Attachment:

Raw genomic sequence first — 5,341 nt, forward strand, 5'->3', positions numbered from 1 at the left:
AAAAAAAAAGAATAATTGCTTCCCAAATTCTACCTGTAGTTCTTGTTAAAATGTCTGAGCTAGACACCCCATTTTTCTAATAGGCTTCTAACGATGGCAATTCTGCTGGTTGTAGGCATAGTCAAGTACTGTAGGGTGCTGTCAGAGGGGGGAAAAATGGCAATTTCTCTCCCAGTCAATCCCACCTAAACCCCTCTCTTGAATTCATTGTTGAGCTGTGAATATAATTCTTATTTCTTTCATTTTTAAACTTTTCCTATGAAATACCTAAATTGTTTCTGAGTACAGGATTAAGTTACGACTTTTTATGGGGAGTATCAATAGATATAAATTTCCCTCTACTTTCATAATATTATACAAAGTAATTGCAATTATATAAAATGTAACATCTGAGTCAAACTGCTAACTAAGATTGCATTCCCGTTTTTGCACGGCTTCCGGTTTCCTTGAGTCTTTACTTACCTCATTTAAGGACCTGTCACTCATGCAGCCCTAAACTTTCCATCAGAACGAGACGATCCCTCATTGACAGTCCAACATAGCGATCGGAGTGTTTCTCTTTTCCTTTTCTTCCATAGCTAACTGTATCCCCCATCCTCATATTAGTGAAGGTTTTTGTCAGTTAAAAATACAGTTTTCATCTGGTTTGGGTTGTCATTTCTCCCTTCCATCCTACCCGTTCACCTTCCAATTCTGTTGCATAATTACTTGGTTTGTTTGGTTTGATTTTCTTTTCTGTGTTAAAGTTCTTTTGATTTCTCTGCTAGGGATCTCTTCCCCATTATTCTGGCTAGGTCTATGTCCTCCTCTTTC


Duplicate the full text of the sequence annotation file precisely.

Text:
Raw genomic sequence first — 5,341 nt, forward strand, 5'->3', positions numbered from 1 at the left:
AAAAAAAAAGAATAATTGCTTCCCAAATTCTACCTGTAGTTCTTGTTAAAATGTCTGAGCTAGACACCCCATTTTTCTAATAGGCTTCTAACGATGGCAATTCTGCTGGTTGTAGGCATAGTCAAGTACTGTAGGGTGCTGTCAGAGGGGGGAAAAATGGCAATTTCTCTCCCAGTCAATCCCACCTAAACCCCTCTCTTGAATTCATTGTTGAGCTGTGAATATAATTCTTATTTCTTTCATTTTTAAACTTTTCCTATGAAATACCTAAATTGTTTCTGAGTACAGGATTAAGTTACGACTTTTTATGGGGAGTATCAATAGATATAAATTTCCCTCTACTTTCATAATATTATACAAAGTAATTGCAATTATATAAAATGTAACATCTGAGTCAAACTGCTAACTAAGATTGCATTCCCGTTTTTGCACGGCTTCCGGTTTCCTTGAGTCTTTACTTACCTCATTTAAGGACCTGTCACTCATGCAGCCCTAAACTTTCCATCAGAACGAGACGATCCCTCATTGACAGTCCAACATAGCGATCGGAGTGTTTCTCTTTTCCTTTTCTTCCATAGCTAACTGTATCCCCCATCCTCATATTAGTGAAGGTTTTTGTCAGTTAAAAATACAGTTTTCATCTGGTTTGGGTTGTCATTTCTCCCTTCCATCCTACCCGTTCACCTTCCAATTCTGTTGCATAATTACTTGGTTTGTTTGGTTTGATTTTCTTTTCTGTGTTAAAGTTCTTTTGATTTCTCTGCTAGGGATCTCTTCCCCATTATTCTGGCTAGGTCTATGTCCTCCTCTTTC